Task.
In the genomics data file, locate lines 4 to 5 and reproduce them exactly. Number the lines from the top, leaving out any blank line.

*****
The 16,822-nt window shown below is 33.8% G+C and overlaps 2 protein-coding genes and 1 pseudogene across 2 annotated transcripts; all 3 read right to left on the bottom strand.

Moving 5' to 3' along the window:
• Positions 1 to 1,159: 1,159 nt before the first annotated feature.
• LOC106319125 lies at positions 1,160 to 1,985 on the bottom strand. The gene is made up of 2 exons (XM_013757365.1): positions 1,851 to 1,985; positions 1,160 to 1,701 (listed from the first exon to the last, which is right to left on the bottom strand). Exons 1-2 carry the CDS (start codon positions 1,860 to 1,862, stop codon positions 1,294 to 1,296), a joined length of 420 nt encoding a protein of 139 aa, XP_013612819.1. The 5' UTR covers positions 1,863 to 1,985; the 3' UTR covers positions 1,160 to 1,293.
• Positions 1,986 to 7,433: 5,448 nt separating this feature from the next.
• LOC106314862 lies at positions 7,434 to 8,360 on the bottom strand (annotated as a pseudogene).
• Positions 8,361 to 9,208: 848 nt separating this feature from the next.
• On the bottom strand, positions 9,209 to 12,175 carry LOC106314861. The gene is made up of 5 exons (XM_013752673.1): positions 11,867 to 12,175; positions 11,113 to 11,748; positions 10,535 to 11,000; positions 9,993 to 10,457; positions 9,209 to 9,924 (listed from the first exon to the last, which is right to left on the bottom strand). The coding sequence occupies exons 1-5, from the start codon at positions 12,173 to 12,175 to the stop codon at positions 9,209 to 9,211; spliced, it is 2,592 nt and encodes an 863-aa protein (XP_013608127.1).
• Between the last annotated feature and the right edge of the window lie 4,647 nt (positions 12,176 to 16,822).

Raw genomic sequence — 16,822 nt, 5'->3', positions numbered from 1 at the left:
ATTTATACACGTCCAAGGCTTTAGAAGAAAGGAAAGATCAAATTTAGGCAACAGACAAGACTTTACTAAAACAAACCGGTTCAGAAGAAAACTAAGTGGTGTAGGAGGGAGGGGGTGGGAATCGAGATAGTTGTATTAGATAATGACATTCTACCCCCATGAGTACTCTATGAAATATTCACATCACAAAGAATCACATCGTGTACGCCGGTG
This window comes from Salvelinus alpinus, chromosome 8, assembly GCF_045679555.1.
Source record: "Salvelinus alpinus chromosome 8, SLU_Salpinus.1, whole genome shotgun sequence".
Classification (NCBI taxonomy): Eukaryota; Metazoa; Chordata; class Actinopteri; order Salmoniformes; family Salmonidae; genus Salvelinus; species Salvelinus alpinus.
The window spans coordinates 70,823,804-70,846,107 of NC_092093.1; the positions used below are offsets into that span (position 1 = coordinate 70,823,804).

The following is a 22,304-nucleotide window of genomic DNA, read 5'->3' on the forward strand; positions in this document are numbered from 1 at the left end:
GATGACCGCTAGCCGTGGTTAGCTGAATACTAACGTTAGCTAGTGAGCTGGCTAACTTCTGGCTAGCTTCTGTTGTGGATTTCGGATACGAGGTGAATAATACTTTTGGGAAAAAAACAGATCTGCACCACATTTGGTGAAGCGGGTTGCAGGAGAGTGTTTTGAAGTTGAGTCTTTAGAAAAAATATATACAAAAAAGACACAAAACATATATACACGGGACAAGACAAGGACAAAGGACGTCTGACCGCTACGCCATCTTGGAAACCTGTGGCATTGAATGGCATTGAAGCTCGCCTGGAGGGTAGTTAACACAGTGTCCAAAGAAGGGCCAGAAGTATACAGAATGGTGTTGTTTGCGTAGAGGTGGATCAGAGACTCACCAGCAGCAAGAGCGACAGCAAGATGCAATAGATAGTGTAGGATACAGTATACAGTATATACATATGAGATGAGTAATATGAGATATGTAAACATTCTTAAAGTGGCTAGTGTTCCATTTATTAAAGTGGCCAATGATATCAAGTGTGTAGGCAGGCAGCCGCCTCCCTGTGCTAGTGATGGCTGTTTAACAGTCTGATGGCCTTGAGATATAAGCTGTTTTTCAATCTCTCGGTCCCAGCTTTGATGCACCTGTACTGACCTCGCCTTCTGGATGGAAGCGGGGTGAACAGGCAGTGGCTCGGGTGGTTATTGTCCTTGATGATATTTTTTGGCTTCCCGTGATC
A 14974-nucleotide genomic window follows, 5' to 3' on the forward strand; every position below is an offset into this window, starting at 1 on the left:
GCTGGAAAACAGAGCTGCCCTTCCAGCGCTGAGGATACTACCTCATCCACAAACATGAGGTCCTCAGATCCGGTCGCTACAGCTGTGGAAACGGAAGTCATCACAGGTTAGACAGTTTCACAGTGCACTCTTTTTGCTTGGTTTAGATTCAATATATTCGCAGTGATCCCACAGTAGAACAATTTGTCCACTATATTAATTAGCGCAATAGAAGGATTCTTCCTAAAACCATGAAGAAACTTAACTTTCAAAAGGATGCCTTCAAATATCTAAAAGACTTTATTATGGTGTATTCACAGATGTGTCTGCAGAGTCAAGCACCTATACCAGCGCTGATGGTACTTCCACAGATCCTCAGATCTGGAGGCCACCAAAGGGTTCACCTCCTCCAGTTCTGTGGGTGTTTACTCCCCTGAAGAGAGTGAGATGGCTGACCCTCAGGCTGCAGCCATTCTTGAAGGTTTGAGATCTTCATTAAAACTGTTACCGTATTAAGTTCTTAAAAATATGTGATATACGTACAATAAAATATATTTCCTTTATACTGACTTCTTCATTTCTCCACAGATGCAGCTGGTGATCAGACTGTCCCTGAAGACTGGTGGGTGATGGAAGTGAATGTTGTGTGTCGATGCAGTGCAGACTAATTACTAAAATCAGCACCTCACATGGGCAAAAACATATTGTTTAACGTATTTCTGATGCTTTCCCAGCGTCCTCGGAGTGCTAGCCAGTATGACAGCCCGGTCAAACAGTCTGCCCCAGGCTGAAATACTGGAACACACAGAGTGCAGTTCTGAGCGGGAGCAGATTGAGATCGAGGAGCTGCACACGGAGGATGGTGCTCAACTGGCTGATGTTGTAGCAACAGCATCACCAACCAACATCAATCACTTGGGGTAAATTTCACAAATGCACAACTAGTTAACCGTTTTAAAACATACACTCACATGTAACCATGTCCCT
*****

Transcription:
• LOC106319125 lies at positions 1,160 to 1,985 on the bottom strand. The gene is made up of 2 exons (XM_013757365.1): positions 1,851 to 1,985; positions 1,160 to 1,701 (listed from the first exon to the last, which is right to left on the bottom strand). Exons 1-2 carry the CDS (start codon positions 1,860 to 1,862, stop codon positions 1,294 to 1,296), a joined length of 420 nt encoding a protein of 139 aa, XP_013612819.1. The 5' UTR covers positions 1,863 to 1,985; the 3' UTR covers positions 1,160 to 1,293.
• Positions 1,986 to 7,433: 5,448 nt separating this feature from the next.